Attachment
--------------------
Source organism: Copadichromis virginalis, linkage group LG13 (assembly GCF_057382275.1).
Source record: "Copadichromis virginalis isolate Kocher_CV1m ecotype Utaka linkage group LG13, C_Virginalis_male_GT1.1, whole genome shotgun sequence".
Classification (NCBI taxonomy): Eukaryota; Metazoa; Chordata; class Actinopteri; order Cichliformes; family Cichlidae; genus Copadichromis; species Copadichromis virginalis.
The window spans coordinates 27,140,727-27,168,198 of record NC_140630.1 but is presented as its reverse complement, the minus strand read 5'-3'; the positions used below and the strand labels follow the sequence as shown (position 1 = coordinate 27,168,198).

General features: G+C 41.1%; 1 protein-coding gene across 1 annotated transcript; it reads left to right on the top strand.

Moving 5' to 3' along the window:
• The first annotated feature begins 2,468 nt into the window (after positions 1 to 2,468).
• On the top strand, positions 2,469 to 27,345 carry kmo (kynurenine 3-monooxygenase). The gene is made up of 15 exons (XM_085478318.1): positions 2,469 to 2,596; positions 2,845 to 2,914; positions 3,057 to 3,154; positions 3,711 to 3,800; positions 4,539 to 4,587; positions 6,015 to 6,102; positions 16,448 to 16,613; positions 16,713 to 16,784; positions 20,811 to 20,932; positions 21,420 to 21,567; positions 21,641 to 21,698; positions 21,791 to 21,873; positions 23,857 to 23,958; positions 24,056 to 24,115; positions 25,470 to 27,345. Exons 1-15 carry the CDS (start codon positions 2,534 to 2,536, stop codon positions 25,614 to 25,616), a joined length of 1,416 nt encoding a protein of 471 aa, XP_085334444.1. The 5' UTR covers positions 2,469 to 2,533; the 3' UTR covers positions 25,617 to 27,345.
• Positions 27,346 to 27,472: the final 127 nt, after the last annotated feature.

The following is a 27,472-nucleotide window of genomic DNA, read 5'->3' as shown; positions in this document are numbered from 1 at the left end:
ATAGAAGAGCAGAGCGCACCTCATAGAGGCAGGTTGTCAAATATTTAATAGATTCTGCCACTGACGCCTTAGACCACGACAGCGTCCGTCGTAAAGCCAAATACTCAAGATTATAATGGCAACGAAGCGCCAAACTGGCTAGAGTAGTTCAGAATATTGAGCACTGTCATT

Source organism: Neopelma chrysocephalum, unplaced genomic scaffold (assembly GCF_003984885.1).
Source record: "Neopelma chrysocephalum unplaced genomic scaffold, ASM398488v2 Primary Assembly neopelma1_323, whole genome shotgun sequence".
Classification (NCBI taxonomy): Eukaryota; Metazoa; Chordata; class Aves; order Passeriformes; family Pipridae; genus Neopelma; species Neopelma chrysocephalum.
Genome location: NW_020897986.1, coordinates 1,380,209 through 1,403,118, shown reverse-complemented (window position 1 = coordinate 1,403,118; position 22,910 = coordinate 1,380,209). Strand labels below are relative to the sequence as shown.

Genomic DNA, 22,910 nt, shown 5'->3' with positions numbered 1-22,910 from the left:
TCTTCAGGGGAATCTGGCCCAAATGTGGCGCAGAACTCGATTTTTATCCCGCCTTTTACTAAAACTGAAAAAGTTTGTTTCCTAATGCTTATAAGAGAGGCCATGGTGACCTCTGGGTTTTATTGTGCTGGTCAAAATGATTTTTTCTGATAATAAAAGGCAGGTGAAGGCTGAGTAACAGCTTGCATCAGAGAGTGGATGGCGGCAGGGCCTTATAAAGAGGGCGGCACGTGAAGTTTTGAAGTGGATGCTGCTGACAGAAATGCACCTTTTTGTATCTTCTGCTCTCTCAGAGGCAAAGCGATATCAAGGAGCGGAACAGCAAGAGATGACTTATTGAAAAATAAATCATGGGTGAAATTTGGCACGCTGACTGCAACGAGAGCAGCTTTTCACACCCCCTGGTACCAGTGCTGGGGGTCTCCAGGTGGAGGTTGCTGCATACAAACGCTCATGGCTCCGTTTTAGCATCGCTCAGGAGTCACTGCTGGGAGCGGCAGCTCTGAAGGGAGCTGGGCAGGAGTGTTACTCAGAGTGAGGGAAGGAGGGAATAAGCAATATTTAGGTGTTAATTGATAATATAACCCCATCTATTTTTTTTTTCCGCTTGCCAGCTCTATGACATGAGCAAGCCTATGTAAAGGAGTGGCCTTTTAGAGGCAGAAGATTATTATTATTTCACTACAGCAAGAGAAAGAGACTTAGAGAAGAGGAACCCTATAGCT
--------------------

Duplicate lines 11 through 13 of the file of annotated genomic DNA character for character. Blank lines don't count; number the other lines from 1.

ATAGAAGAGCAGAGCGCACCTCATAGAGGCAGGTTGTCAAATATTTAATAGATTCTGCCACTGACGCCTTAGACCACGACAGCGTCCGTCGTAAAGCCAAATACTCAAGATTATAATGGCAACGAAGCGCCAAACTGGCTAGAGTAGTTCAGAATATTGAGCACTGTCATT

Source organism: Neopelma chrysocephalum, unplaced genomic scaffold (assembly GCF_003984885.1).
Source record: "Neopelma chrysocephalum unplaced genomic scaffold, ASM398488v2 Primary Assembly neopelma1_323, whole genome shotgun sequence".